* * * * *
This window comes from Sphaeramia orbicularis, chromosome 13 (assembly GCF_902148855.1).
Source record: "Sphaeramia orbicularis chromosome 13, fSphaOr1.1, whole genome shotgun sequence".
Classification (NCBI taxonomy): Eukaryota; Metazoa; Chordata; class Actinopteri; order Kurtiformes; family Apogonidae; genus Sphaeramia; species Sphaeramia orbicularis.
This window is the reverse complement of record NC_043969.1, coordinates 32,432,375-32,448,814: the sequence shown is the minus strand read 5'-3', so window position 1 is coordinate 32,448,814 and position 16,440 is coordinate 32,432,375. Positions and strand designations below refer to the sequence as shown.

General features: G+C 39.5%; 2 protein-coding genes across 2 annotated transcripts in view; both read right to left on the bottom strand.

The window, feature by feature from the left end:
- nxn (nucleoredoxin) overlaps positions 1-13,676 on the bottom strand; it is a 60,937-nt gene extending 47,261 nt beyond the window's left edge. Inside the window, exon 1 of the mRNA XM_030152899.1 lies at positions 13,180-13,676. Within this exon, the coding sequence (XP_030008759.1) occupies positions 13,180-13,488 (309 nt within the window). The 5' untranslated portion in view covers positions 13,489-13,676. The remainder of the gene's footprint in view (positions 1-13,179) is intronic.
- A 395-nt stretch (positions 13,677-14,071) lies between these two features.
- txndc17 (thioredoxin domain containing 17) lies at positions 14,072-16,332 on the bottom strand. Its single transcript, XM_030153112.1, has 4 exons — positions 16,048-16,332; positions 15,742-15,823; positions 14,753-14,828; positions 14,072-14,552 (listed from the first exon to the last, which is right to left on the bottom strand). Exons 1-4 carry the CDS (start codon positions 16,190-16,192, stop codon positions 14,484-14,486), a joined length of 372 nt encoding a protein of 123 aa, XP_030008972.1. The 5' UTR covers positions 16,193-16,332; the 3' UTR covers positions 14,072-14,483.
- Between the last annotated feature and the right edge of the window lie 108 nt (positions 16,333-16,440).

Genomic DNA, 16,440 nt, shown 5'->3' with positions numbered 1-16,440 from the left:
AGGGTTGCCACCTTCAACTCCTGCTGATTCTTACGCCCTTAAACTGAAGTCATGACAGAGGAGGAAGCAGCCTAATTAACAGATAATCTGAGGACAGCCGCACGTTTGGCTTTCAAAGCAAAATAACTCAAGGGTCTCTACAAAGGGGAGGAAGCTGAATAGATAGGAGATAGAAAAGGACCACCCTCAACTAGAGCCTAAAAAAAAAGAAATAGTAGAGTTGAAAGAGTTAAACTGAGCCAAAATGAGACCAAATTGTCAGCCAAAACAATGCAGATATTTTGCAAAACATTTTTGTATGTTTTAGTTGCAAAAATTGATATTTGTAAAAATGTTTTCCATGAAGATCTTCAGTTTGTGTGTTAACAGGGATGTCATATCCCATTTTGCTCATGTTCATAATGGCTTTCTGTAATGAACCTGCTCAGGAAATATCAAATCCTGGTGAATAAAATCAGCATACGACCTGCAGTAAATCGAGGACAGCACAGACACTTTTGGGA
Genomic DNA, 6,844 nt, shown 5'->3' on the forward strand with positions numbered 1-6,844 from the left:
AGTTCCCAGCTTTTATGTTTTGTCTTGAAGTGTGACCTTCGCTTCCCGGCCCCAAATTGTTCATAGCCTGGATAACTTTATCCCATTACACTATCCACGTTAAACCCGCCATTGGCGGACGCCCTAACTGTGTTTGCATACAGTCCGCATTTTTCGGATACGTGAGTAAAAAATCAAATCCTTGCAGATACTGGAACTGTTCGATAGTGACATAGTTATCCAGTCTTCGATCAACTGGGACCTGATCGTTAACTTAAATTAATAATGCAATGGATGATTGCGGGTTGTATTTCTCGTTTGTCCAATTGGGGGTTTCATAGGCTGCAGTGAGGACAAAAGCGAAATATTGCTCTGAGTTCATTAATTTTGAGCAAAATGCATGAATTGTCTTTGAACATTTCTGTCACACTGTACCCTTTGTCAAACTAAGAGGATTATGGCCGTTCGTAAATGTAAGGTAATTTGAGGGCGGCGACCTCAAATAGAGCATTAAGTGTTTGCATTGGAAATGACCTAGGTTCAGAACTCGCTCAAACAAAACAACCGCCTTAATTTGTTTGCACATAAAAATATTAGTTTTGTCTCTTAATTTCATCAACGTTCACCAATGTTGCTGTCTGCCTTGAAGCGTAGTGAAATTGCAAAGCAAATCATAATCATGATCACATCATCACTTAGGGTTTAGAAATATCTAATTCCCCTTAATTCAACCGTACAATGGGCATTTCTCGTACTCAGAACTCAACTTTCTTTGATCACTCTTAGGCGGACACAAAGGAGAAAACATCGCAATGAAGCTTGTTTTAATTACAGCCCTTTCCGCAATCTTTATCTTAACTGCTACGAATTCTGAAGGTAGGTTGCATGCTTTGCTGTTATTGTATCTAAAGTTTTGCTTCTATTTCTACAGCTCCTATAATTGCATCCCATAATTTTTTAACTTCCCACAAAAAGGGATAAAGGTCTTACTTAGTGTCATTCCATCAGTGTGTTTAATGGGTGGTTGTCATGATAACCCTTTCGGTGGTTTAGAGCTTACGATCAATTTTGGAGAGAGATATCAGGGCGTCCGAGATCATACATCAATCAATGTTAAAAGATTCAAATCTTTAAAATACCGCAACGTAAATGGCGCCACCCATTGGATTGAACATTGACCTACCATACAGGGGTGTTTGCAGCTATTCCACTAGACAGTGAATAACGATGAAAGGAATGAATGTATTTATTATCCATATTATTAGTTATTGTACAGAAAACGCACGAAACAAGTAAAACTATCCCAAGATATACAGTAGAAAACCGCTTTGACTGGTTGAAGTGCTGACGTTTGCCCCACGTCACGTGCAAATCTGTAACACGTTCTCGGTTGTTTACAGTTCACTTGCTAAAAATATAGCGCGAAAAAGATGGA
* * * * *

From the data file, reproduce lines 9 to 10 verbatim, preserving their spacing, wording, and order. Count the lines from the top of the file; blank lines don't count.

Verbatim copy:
- txndc17 (thioredoxin domain containing 17) lies at positions 14,072-16,332 on the bottom strand. Its single transcript, XM_030153112.1, has 4 exons — positions 16,048-16,332; positions 15,742-15,823; positions 14,753-14,828; positions 14,072-14,552 (listed from the first exon to the last, which is right to left on the bottom strand). Exons 1-4 carry the CDS (start codon positions 16,190-16,192, stop codon positions 14,484-14,486), a joined length of 372 nt encoding a protein of 123 aa, XP_030008972.1. The 5' UTR covers positions 16,193-16,332; the 3' UTR covers positions 14,072-14,483.
- Between the last annotated feature and the right edge of the window lie 108 nt (positions 16,333-16,440).